Faster than ever: Macworld Lab speed tests the mid-2011 iMacs

At a Glance
  • Apple 21.5-inch Core i5 iMac/2.7GHz (quad-core)

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  • Apple 27-inch Core i5 iMac/2.7GHz (quad-core)

    Macworld Rating
  • Apple 21.5-inch Core i5 iMac/2.5GHz (quad-core)

    Macworld Rating
  • Apple 27-inch Core i5 iMac/3.1GHz (quad-core)

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We’ve already shared the results of our benchmark tests for the $1999 27-inch 3.1GHz Core i5 iMac, one of four new iMac configurations released by Apple this week. We’ve had the chance to finish testing the remaining three standard-configuration models, with our results showing a significant boost for the new iMacs over the models they replace. However, not much differentiates the performance of the four new iMacs among each other.

The new entry-level iMac is a 21.5-inch, $1199 model with a 2.5GHz Core i5 quad core processor, a 500GB hard drive, and AMD Radeon HD 6750M graphics with 512MB of video memory. The other 21.5-inch iMac has a 2.7GHz Core i5 quad core processor, a 1TB hard drive, and AMD Radeon HD 6770M graphics with 512MB of video memory for $1499. A 27-inch iMac with otherwise identical specifications to the $1499 iMac costs $1699. And finally, the previously benchmarked 27-inch iMac is a $1999 system with a 3.1GHz Core i5 quad core processor, a 1TB hard drive, and AMD Radeon HD 6970M graphics with 1GB of video memory. All four systems run on Sandy Bridge processors from Intel.

Macworld Lab’s overall system performance test suite, Speedmark 6.5, showed these four new Sandy Bridge iMacs to be considerably faster than the systems they replace. The new $1199 21.5-inch, 2.5GHz Core i5 quad core iMac was nearly 24 percent faster overall than last year’s entry-level 21.5-inch iMac, which had a 3.06GHz Core i3 dual core processor. As you would expect, the new iMac showed the most improvement in applications that could take advantage of four processing cores. The new entry-level system was 37 percent faster in our Handbrake encoding test, 34 percent faster in our Cinebench CPU test, and 64 percent faster in MathematicaMark.

The new $1199 iMac was even faster than last year’s high-end standard configuration model, a 27-inch 2.8GHz Core i5 quad core iMac, by nearly 10 percent. In this case, the processor-intensive tests were very close, but the file duplication, zipping and unzipping a folder and opening a Word document in Pages were all considerably faster on the new $1199 iMac.

Compared to the 27-inch 3.2GHz Core i3 dual core iMac from last year, the new $1699 iMac was 25 percent faster. The older 3.2GHz Core i3 iMac also performed better than the new 2.7GHz Core i5 iMac in its file duplication and unzip tasks, but everything else was faster—sometimes much faster—on the new 2.7GHz system. Handbrake was 40 percent faster on the new model, Cinebench CPU tests were 37 percent faster, and MathematicaMark scored 70 percent higher.

iMac (Mid-2011) benchmarks

Speedmark 6.5 Score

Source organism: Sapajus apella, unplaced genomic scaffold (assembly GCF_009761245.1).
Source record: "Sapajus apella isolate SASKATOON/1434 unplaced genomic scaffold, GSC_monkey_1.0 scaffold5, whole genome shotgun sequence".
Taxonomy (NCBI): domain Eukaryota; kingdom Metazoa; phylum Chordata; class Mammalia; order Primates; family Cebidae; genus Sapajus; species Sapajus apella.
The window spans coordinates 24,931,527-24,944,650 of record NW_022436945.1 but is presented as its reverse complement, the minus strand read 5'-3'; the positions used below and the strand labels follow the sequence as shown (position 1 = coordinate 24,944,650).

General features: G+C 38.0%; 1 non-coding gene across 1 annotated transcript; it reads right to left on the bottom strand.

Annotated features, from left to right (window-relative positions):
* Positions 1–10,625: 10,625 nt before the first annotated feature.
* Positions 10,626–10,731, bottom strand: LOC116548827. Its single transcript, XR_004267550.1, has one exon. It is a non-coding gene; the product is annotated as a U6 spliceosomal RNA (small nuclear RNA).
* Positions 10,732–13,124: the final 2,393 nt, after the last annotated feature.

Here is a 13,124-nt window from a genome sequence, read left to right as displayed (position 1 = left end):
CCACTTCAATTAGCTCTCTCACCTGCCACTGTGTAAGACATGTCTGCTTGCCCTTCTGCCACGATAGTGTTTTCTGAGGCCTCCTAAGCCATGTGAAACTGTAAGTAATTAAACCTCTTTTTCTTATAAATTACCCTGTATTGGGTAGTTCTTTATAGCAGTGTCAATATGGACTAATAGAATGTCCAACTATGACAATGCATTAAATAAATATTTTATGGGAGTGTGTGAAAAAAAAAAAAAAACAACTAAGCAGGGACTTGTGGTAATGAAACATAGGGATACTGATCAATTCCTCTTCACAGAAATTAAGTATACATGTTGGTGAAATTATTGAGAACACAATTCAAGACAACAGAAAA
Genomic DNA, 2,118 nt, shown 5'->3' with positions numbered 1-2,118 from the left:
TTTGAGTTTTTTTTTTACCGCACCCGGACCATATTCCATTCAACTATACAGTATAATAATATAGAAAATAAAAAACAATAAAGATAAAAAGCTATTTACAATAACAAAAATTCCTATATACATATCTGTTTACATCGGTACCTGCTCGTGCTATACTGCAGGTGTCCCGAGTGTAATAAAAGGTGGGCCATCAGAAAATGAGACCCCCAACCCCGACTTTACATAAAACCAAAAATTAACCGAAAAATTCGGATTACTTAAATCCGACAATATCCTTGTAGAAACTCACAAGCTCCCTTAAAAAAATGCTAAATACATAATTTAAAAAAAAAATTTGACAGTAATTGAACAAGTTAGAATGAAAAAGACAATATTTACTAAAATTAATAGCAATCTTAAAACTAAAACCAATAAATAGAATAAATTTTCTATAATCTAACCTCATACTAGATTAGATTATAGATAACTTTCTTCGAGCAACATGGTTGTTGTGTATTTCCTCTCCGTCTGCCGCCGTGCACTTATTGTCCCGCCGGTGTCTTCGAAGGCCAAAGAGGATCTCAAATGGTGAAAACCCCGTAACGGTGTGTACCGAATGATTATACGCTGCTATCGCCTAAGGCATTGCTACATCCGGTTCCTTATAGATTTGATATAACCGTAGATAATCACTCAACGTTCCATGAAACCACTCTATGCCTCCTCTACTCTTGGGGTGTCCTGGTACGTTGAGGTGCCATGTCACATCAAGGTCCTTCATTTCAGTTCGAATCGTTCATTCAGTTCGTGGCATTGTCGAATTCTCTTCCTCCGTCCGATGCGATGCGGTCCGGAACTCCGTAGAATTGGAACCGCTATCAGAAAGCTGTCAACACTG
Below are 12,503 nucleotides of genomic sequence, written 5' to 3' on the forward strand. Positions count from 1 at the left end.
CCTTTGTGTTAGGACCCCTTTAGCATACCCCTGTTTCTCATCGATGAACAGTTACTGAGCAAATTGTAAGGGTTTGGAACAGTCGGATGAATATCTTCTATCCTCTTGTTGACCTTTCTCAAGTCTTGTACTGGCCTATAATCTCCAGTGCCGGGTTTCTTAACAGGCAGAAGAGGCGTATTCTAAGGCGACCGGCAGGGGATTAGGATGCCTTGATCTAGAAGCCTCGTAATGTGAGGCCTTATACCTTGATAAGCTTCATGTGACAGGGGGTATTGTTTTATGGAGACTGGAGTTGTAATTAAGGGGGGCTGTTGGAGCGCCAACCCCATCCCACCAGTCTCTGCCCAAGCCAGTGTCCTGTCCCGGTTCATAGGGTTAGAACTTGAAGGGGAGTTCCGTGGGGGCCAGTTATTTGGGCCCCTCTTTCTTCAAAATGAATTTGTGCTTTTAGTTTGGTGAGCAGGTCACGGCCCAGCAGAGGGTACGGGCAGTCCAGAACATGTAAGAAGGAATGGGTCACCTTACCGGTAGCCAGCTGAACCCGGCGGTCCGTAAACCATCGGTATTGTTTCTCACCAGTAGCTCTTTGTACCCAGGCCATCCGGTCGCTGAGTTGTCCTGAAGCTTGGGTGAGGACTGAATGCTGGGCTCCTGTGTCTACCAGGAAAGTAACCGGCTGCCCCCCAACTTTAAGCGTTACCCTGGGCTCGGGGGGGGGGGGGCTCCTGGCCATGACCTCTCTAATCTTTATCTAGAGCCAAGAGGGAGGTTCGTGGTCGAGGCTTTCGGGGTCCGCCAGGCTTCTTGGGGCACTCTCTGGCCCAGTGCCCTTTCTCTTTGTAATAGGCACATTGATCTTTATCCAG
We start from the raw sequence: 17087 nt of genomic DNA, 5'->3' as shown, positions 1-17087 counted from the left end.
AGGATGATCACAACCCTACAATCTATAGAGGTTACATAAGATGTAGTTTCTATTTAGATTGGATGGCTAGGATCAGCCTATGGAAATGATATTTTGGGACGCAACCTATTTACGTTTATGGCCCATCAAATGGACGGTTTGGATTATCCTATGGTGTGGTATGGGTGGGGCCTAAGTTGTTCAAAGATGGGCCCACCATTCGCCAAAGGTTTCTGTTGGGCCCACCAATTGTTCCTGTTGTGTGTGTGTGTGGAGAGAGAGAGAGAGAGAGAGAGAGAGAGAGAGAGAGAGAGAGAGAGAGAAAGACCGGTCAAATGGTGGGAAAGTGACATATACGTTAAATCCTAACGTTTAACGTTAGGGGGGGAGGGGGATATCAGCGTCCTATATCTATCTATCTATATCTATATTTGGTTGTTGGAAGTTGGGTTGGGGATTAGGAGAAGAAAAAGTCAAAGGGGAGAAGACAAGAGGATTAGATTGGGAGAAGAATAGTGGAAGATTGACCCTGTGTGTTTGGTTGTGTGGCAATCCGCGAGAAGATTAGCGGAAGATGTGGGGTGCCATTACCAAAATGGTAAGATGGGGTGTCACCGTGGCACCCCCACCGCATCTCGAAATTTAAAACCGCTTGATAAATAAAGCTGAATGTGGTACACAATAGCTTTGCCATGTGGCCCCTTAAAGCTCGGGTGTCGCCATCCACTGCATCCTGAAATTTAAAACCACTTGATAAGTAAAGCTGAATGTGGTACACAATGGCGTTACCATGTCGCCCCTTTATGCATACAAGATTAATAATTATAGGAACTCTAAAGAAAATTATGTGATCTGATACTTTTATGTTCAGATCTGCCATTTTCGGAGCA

21.5-inch iMac Core i5 2.5GHz 215
21.5-inch iMac Core i5 2.7GHz 223
27-inch iMac Core i5 2.7GHz 222
27-inch iMac Core i5 3.1GHz 227
21.5-inch iMac Core i3 3.06GHz (Mid 2010) 174
21.5-inch iMac Core i3 3.2GHz (Mid 2010) 179
27-inch iMac Core i3 3.2GHz (Mid 2010) 177
27-inch iMac Core i5 2.8GHz (Mid 2010) 196
27-inch iMac 2.93GHz Core i7 (BTO, Mid 2010) 225
27-inch iMac 3.6GHz Core i5 (BTO, Mid 2010) 199
21.5-inch iMac 3.06GHz Core 2 Duo (Late 2009) 129
27-inch iMac 2.66GHz Core i5 (Late 2009) 195
15-inch MacBook Pro 2.2GHz Core i7 (Early 2011) 206
Mac Pro 3.33GHz Xeon Westmere six-core (BTO, Mid 2010) 263

Higher scores are better. Reference models in italics. Best result in bold.

Surprisingly, when compared to each other, the new iMacs logged similar performance numbers. In fact, only 12 Speedmark points separate the entry-level $1199 21.5-inch 2.5GHz Core i5 iMac and the top-of-the-line $1999 27-inch 3.1GHz Core i5 iMac.

Looking at the new $1699 27-inch 2.7GHz Core i5 quad core iMac, we see that it outperforms the entry-level $1199 system by just 4 percent, overall. The close scores can be attributed to the 500GB hard drive in the $1199 model which was faster at file duplication and unzipping folders than the other three models with their 1TB hard drives. iMovie, iTunes, Photoshop, Handbrake, Cinebench, and Mathematica were faster on the $1699 system.

The new 27-inch 2.7GHz system—which uses the same processor, graphics and hard drive as the 21.5-inch 2.7GHz iMac—performed nearly identically to that model.

We initially completed all of our tests before Apple released the Mac OS X 10.6.7 Update for iMac and the iMac EFI Update 1.6. We retested with the updates installed, and found no difference in performance with our tests.

Speedmark 6.5 individual application test results:
New iMacs (Mid 2011)

Duplicate
1GB
File
Zip
2GB
folder
Unzip
2GB
folder
Pages '09
Open
Word Doc
21.5-inch iMac Core i5 2.5GHz 18 147 36 70
21.5-inch iMac Core i5 2.7GHz 20 134 47 65
27-inch iMac Core i5 2.7GHz 20 133 45 65
27-inch iMac Core i5 3.1GHz 20 144 48 70
21.5-inch iMac Core i3 3.06GHz (Mid 2010) 19 166 42 77
21.5-inch iMac Core i3 3.2GHz (Mid 2010) 19 160 42 67
27-inch iMac Core i3 3.2GHz (Mid 2010) 20 161 43 76
27-inch iMac Core i5 2.8GHz (Mid 2010) 21 170 44 76
27-inch iMac 2.93GHz Core i7 (BTO, Mid 2010) 17 157 36 71
27-inch iMac 3.6GHz Core i5 (BTO, Mid 2010) 17 140 36 65
21.5-inch iMac 3.06GHz Core 2 Duo (Late 2009) 20 177 40 85
27-inch iMac 2.66GHz Core i5 (Late 2009) 22 179 43 76
15-inch MacBook Pro 2.2GHz Core i7 (Early 2011) 23 159 50 76
Mac Pro 3.33GHz Xeon Westmere six-core